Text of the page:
And the role of managers is to inform employees about the good Kaizen examples so they can go and study them on the spot, gain knowledge and improve their work.

In other words, Yokoten is finished when the Kaizen is confirmed as a standard and shared with others.

Although that method may be challenging for many companies, because they often lack the time and personnel to conduct such an extensive transfer of knowledge, it's a clear indicator of how if you make transferring knowledge your priority, that can significantly contribute to the success of a company.

Provide Incentives and Reward Knowledge Sharing Efforts

Finding and obtaining knowledge from their colleagues can be a massive challenge for your employees. It doesn’t only cause stress for your workers, but also puts a drain on your resources.

In fact, research shows that businesses lose approximately $47 million every year due to poor and ineffective knowledge sharing.

Source: Archbee

These high numbers don’t necessarily mean that the employees hoard knowledge because they look at other colleagues as competition.

It can be a sign of the absence of a collaborative culture or simply indicate that the employees don’t think educating others is on top of their list of duties.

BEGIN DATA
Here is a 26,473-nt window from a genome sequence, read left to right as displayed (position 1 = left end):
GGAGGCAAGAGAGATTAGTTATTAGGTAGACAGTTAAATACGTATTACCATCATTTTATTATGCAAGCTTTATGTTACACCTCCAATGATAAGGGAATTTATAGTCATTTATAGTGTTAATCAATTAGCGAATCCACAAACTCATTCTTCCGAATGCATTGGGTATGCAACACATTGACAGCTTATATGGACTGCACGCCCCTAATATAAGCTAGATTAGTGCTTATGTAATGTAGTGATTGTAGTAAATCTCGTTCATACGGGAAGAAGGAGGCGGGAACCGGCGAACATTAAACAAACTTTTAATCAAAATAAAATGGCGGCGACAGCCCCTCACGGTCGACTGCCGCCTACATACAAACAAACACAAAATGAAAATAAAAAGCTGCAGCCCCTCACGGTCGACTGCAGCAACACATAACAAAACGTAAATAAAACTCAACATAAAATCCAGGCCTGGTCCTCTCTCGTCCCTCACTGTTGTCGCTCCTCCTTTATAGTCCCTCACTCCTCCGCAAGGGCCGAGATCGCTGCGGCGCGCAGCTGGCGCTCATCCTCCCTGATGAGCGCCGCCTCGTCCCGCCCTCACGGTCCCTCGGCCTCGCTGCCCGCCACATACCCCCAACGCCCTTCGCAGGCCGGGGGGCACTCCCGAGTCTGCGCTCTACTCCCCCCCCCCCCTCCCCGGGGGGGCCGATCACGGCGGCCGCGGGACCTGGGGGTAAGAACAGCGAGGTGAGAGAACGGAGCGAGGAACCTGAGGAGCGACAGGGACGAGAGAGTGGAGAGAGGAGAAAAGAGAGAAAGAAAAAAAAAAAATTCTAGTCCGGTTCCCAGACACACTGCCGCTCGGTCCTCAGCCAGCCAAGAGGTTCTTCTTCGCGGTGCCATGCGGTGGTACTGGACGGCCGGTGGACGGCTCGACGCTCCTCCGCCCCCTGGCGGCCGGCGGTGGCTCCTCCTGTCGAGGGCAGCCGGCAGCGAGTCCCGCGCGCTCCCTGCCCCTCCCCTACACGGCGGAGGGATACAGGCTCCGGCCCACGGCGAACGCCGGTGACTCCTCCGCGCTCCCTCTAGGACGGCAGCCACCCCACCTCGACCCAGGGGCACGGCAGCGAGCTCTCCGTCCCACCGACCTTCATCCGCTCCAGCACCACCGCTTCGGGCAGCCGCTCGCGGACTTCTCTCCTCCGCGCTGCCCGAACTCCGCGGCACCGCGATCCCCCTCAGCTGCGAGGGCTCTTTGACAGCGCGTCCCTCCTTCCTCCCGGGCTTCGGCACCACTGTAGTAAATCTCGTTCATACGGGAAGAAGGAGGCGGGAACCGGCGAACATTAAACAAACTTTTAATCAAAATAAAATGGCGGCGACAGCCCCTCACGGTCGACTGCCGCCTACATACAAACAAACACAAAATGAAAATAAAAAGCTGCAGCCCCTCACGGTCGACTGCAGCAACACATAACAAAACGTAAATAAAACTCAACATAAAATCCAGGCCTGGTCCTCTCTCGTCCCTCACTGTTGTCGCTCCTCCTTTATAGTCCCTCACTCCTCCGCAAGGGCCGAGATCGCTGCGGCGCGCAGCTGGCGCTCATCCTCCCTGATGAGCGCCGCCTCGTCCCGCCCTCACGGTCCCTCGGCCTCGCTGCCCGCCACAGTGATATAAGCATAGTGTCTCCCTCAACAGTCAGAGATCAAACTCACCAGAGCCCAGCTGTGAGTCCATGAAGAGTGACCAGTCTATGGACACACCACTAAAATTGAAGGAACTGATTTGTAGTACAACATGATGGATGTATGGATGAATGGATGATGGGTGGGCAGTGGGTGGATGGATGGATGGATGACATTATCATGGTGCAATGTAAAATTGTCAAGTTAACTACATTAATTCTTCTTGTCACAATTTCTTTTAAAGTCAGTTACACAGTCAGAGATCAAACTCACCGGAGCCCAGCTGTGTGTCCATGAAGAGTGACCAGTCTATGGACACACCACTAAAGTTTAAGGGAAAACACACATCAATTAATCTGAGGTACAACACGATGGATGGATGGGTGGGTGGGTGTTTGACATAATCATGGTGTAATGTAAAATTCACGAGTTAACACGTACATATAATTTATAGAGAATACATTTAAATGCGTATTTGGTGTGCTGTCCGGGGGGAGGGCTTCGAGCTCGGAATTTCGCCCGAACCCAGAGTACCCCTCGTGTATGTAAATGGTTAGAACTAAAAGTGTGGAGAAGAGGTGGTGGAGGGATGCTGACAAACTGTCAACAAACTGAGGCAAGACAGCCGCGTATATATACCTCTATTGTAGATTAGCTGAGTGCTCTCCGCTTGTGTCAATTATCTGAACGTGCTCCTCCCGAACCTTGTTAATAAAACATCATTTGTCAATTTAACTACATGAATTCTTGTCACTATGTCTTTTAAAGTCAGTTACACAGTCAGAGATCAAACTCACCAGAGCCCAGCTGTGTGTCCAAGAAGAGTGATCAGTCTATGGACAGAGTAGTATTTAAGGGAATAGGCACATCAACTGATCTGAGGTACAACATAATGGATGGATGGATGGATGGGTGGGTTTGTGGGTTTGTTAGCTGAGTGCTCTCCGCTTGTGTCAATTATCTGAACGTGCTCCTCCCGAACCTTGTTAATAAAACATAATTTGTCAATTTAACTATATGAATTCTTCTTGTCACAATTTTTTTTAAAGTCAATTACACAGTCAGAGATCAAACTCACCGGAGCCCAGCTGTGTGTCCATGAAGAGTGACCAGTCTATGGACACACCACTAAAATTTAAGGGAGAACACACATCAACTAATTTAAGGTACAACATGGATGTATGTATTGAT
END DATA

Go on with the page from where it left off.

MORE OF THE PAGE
So how can you encourage employees to break down information silos and jump into knowledge-sharing adventures?

You have to offer them incentives.

It’s common knowledge that a small token of appreciation can go a long way.

If you acknowledge how much you appreciate your employees’ knowledge-sharing efforts, chances are they will feel valued and be ready to go the extra mile next time.

Praising someone for their work (and that includes knowledge-sharing efforts) can be one of the most powerful motivators, considering that 60% of employees are more motivated by recognition than money.

Source: Archbee

This recognition can come in more forms than just a simple pat on the back. For example, why not use your social media channels to commend your team on their willingness to share knowledge and help others.

Source: Twitter

Positive reinforcement can go a long way, but it’s even more powerful when combined with rewards.

For example, many companies incentivize their top performers with bonuses, company swag, or even free parking space, as in the case of the shoe retailer Zappos.

Source: Chris Schultz, Flickr

And some companies establish a system in which employees receive accolades for their knowledge-sharing efforts.

For example, in the engineering and consulting company, Arup, knowledge sharing is a key factor for entering the Fellows Program, representing the highest level of professional achievement.

The Arup Fellows honorary title is designated only to a selected few who have shown great expertise and initiative in passing on their knowledge.

Source: Arup

In addition to the title, the employees are given an honorary place on the corporate website among other deserving colleagues. What a great way to celebrate employee engagement!